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NYLAG joins with other advocates for New York State seniors in supporting a bill to extend consumer protections to senior homeowners at risk of losing their homes to foreclosure of a reverse mortgage loan. The bill, A.9592/S.1992-A, corrects a technical error in a 2017 law that mistakenly excluded reverse mortgage loans holders, most of whom are senior citizens.

Reverse mortgage loans can be a useful tool for seniors because they allow homeowners aged 62 and older to tap into their home equity to supplement their income.  Monthly payments are not made; the entire balance including principal and interest that accrues is due when the borrower moves or upon death.  The borrower remains responsible for payment of taxes and insurance.  Because these loans are typically federally insured and can be lucrative for lenders and brokers to make, deceptive practices proliferate in both the making and the servicing of reverse mortgages.

Advocates have seen a dramatic increase in the number of foreclosures brought against senior citizens with reverse mortgages in the past few years.  Unfortunately, consumer protections enacted by New York State in 2009 – 2010 for homeowners with “home loans” facing default and foreclosure, excluded reverse mortgages from the definition of “home loan” (defined in Real Property Actions and Proceedings Law section 1304).  Thus, senior citizens facing foreclosure on a reverse mortgage do not have the same level of consumer protections as other borrowers.  The protections include a 90 pre-foreclosure filing notice which directs distressed homeowners to free foreclosure prevention services and a mandatory settlement conference intended to bring the parties together in a court-supervised meeting to see if the foreclosure can be avoided by workout or settlement.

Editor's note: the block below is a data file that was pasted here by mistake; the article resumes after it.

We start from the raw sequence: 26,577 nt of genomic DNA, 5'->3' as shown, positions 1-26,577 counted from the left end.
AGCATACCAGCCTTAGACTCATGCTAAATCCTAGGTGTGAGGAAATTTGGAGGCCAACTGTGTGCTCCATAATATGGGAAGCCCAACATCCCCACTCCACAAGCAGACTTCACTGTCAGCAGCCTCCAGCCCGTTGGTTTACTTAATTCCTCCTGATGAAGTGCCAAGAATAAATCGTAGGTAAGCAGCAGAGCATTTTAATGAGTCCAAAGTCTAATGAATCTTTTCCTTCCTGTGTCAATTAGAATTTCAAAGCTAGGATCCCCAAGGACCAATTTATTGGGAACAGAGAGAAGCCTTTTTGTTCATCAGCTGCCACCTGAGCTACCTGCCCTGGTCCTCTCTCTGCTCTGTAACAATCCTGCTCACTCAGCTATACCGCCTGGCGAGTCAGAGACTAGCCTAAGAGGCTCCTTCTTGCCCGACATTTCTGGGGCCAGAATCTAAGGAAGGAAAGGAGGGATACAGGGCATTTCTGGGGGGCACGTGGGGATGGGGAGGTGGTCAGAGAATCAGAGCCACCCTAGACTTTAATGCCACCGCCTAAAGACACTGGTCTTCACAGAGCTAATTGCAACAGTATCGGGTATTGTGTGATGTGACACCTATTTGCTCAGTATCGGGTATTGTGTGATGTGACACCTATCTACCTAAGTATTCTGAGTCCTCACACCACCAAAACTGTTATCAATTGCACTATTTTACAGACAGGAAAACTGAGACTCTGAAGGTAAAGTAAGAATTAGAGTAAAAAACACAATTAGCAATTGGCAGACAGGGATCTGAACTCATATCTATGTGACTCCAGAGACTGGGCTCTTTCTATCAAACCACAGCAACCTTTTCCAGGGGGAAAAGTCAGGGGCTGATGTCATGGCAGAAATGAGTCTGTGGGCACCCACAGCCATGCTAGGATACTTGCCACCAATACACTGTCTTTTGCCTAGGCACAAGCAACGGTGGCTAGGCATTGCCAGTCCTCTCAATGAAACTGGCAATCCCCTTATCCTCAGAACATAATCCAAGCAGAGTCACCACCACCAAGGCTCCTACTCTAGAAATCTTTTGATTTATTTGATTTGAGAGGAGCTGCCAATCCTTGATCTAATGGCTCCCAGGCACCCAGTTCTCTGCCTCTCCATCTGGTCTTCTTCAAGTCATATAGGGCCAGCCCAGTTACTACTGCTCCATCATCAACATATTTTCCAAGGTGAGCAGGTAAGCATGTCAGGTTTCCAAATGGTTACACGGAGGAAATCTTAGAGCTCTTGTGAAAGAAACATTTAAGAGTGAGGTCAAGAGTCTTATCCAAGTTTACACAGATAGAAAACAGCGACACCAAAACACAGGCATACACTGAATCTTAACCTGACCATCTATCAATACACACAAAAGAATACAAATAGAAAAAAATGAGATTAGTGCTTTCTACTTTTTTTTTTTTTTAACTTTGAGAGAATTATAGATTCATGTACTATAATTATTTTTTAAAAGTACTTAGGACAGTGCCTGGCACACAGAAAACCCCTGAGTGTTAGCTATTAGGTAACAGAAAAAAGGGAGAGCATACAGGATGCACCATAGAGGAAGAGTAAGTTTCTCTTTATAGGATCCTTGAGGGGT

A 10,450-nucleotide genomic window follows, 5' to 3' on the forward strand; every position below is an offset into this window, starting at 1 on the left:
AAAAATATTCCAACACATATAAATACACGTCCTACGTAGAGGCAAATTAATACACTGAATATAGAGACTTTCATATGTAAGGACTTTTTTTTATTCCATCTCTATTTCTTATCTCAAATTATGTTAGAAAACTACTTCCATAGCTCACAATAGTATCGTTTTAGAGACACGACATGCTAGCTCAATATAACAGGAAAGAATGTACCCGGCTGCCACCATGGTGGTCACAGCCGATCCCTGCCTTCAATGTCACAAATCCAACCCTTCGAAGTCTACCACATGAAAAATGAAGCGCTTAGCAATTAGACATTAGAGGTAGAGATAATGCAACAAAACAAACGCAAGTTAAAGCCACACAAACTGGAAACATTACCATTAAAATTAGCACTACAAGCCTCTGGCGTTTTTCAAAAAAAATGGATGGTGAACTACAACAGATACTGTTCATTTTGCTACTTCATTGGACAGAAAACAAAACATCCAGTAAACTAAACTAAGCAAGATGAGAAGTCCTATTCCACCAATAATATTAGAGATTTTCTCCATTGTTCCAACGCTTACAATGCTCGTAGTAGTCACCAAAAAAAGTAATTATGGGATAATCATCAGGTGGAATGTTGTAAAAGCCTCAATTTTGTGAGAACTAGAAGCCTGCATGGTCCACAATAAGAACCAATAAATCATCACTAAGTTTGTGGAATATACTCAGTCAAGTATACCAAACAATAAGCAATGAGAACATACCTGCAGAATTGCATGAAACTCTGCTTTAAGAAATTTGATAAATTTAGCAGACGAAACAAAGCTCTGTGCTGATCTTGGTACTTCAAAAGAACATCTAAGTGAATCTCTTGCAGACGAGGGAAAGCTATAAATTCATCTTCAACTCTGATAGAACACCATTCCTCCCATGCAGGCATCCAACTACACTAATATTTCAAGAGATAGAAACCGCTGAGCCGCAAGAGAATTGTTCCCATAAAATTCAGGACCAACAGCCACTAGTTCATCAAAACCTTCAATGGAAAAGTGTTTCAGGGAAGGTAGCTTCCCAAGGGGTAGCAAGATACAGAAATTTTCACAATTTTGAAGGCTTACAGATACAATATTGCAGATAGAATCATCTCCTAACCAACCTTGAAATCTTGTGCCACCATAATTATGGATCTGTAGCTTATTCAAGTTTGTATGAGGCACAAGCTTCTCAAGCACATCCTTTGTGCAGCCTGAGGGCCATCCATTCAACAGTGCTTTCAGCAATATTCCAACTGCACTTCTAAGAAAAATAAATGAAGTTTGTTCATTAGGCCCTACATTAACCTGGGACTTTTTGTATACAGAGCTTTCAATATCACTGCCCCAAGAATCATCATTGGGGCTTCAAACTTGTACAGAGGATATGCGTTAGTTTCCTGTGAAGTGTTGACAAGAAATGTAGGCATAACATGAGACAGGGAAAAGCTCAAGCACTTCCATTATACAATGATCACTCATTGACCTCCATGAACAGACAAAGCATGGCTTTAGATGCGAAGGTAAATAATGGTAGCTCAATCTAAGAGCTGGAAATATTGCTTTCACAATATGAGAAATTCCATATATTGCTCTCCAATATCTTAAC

Legislation enacted in last year’s budget intended to rectify the exclusion of reverse mortgages from the “home loan” definition contained in RPAPL section 1304.  Because of a drafting error, however, the amendments to the “home loan” definition were made to the version of RPAPL 1304 which goes back into effect in 2020, but not to the version that is presently in effect until 2020.  While Governor Cuomo and the Legislature’s intent in including these amendments in the budget legislation was clearly to provide these protections to senior citizens faced with the loss of their homes now—not three years in the future—the error in the codification of the amendments has caused confusion and some lenders refuse to apply these consumer protections to reverse mortgage cases.